The National Labor Relations Board (NLRB) has ruled that an employer committed an unfair labor practice when it fired a worker for secretly recording a meeting with management. While the facts of the case were unusual, the current NLRB, which increasingly has been scrutinizing and invalidating employer workplace policies, may well apply the rule more broadly.
Here, the NLRB based its decision in part on the fact that the employer did not have a policy prohibiting secret recordings. Thus, concerned employers should make sure they have such a policy. But even with it, employers must use caution when disciplining employees for conduct that could be characterized as being for the benefit of other employees, that is, so-called “concerted activity,” which is protected by the National Labor Relations Act.
The case at issue, Stephens Media LLC d/b/a Hawaii Tribune-Herald,1 involved a union employee who secretly recorded a meeting with his manager, after the manager allegedly refused to allow him to bring a co-worker to the meeting as a witness. The employee thought the refusal might violate his Weingarten rights.2 The employer did not have a policy prohibiting the possession of recording devices or recording others without their notification and consent, and there was no Hawaii state law prohibiting such conduct.
Because the employee agreed with a group of his co-workers that the meeting should be recorded to document potential labor violations, the NLRB determined that the employee’s actions were “protected concerted activity” and overturned the employer’s decision to fire the employee for making the secret recording. Also, the Board required the employer to rescind a policy it implemented after this incident prohibiting secret recordings. The Board said the new rule was “overly broad.”
Of course, employees can lose their protection under the Act if their actions are “sufficiently egregious.” But, in Stephens Media, the NLRB ruled, based on the facts of the case, that since the employee reasonably believed the meeting could result in discipline, the employee’s actions were not egregious. In making this ruling, the NLRB highlighted that no employer policy or state law prohibited the employee’s conduct.
The Board did not comment as to whether their analysis might change if a case arises in a state such as Washington,3 California,4 Oregon,5 or Alaska6 that prohibits the secret audio recording of private conversations without the consent of one or more parties. Nevertheless, employers in these states should not rely on those statutes alone to discharge or discipline an employee for secretly recording conversations in the workplace, since federal labor law pre-empts conflicting state laws. The employer needs to determine whether the employee was engaged in “protected concerted activity” when making the recording.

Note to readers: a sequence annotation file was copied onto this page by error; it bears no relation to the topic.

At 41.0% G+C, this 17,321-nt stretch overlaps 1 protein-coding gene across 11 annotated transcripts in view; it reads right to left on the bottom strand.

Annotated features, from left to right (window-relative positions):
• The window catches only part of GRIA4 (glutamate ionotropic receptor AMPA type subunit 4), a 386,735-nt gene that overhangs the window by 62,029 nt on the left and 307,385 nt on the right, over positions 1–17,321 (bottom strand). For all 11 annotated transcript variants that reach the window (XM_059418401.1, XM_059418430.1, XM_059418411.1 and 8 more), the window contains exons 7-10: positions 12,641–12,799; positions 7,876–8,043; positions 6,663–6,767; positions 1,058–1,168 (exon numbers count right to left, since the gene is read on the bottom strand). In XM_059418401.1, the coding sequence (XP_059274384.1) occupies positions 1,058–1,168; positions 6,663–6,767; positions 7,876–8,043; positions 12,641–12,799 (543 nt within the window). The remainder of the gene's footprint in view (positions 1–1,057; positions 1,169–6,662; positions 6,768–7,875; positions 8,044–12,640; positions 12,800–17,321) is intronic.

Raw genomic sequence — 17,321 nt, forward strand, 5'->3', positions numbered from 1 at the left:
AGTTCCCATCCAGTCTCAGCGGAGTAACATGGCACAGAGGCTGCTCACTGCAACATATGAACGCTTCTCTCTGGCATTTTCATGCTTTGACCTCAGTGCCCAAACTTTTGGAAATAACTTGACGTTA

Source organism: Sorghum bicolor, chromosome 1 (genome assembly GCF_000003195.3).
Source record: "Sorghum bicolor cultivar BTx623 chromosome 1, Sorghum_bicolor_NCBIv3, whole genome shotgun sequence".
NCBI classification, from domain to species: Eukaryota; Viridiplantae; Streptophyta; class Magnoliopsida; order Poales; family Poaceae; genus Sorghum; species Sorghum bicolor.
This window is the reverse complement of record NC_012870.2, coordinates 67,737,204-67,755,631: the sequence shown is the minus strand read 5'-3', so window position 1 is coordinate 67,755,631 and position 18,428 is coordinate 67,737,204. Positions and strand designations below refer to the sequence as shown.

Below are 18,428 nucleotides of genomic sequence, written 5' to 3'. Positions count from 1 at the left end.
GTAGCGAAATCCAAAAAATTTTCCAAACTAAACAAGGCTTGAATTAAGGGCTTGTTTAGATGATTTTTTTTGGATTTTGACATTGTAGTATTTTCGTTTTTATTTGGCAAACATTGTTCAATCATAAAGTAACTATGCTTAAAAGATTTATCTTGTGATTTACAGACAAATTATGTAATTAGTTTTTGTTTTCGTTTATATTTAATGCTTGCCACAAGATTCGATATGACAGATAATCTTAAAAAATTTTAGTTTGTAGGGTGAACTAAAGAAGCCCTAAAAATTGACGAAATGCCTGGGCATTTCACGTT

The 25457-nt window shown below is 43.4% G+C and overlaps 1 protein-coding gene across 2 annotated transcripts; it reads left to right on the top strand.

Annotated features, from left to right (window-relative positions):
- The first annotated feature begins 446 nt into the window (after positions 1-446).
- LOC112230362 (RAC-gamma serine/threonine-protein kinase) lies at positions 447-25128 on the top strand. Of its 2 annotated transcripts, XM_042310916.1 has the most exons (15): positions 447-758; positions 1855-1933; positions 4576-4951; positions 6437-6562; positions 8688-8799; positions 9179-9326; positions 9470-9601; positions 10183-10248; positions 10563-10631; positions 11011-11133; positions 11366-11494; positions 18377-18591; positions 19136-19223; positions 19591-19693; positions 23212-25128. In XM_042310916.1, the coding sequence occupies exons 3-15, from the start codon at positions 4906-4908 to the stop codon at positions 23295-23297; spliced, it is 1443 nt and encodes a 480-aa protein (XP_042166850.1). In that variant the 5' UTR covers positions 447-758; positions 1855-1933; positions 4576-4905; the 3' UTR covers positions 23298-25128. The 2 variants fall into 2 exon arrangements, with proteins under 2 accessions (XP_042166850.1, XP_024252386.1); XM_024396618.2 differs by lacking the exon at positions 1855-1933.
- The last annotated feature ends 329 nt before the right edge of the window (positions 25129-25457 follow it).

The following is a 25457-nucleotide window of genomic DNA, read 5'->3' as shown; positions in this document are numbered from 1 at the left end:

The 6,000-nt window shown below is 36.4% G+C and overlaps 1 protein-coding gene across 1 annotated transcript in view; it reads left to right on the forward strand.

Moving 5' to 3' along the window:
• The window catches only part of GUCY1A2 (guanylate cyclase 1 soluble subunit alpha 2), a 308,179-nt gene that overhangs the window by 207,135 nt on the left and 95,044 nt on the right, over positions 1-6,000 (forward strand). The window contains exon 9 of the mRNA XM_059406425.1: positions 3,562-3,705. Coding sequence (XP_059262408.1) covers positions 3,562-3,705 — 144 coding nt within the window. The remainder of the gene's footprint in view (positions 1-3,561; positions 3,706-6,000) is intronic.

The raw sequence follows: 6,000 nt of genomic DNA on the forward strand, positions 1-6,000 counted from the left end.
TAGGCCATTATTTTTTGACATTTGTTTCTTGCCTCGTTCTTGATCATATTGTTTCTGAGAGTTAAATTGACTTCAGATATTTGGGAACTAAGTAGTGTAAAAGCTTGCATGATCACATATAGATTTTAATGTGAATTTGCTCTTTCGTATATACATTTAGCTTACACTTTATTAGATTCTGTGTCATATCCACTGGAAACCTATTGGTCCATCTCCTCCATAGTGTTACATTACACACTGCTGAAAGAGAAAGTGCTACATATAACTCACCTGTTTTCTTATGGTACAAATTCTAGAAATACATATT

Action items for employers:
- Have a well-disseminated policy prohibiting unauthorized recordings/photographs of any kind in the workplace;
- Enforce the policy uniformly. This can be difficult because, for example, ordinary mobile phones can be used as cameras or recording devices;
- Know your applicable state law. It is helpful if state law prohibits recording without consent, but the NLRB may still rule the recording to be protected by federal law;
- Do not apply an after-the-fact new rule to discipline an employee; and
- Before disciplining or discharging an employee for making a secret recording, or for any other reason, evaluate whether the employee’s conduct could be considered for “group” benefit and therefore protected concerted activity.
1 356 NLRB No. 63.
2 Under NLRB v. J. Weingarten, Inc., 420 U.S. 251 (1975), employees are entitled to bring a witness to investigatory meetings with management if the employee reasonably believes the meeting could result in discipline.
3 RCW 9.73.030 (prohibiting a person from intercepting or recording a private conversation without first obtaining the consent of all participants in the communication).
4 Cal. Penal Code § 632. (prohibiting a person from eavesdropping or recording a confidential communication without the consent of all parties).
5 ORS § 165.540(c) (prohibiting a person from obtaining or attempting to obtain the whole or any part of a conversation … if not all participants of the conversation are specifically informed that their conversation is being obtained).
6 Alaska Stat. § 42.20.310 (prohibiting a person from using an eavesdropping device to hear or record all or any part of an oral conversation without the consent of a party to the conversation).